News reports this week of U.S. District Judge Jed Rakoff's questioning the Bank of America--SEC settlement might have been confused. That is, confused with news reports of town hall meetings of voters questioning members of Congress about health care "reform." In both cases, it appears, frustration and anger were palpable.
Judge Rakoff, according to reports, called Monday's hearing to find out why the SEC accepted the $33 million settlement in light of its allegations that B of A failed to disclose that bonus payments were authorized for up to $5.8 billion. Rakoff called the fine "strangely askew."
According to the SEC complaint, "in proxy materials soliciting the votes of shareholders on the proposed acquisition of Merrill, Bank of America stated that Merrill had agreed that it would not pay year-end performance bonuses or other discretionary compensation to its executives prior to the closing of the merger without Bank of America's consent." The SEC called these disclosures "materially false and misleading." Judge Rakoff, according to The New York Times article, "Judge Attacks Merrill Pre-Merger Bonuses," did not mince words, and said the firms "Effectively lied to their shareholders." http://www.nytimes.com/2009/08/11/business/11bank.html
Bank of America didn't see it that way. In defense, a firm spokesman argued that no one did anything intentionally wrong, and the settlement was "constructive." Bank of America attorney, Lewis Liman, apparently sought to retake the high ground in responding to Judge Rakoff.. He tried to argue that the bonuses were reasonable. As to the 39,000 Merrill employees whose bonus averaged $91,000, Liman called this amount "not a lot of money." (The total $3.6 billion in bonus payments were just 13% of Merrill's $27 billion loss for the year.) To cap off his case, Liman then seemed to blame shareholders for not having known better. For not being wise in Wall Street ways so as to know Merrill employees would get bonuses. The Times quotes him, "My, God! Bonuses on Wall Street? It is not a matter of surprise."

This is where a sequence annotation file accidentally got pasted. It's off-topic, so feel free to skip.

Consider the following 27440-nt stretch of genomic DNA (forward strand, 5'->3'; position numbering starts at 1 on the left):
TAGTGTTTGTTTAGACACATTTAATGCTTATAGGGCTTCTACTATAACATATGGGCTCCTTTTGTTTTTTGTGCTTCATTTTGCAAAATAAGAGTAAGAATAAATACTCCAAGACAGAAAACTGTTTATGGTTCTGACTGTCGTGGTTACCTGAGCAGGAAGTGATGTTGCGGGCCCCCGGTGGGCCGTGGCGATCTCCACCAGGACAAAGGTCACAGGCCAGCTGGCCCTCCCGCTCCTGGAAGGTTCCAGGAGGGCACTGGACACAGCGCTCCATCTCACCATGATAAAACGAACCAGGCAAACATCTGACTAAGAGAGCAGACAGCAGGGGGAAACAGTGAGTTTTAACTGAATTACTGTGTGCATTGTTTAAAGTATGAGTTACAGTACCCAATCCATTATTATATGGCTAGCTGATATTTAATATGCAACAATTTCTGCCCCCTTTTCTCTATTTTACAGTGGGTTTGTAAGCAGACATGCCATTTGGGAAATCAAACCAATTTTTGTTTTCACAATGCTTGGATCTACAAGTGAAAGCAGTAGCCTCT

The SEC complaint against Bank of America is, understandably, reported as a story about unwarranted executive compensation. It is, in part. It is also a story of a flagrant fiduciary breech, a denial of shareholder harm, and a (dismissive) assertion the breech doesn't matter anyway. Why? Shareholders should have known what the SEC alleges should have been disclosed.
Today we have established the Lewis Liman non-disclosure defense: the shareholders (read, "clients") already know the material fact in question. An immediate question might be, as Judge Rakoff continues his inquiry, is simple enough. Will B of A continue to have Lewis Liman represent the corporation's values and policies to the global audience of investors, shareholders and regulators that is taking notes? Stay tuned.
Knut A. Rostad (email@example.com) is the regulatory and compliance officer at Rembert Pendleton Jackson (RPJ), a registered investment advisor in Falls Church, Virginia, and Chairman of The Committee for the Fiduciary Standard. The views expressed here are his own and do not necessarily reflect views of the Committee.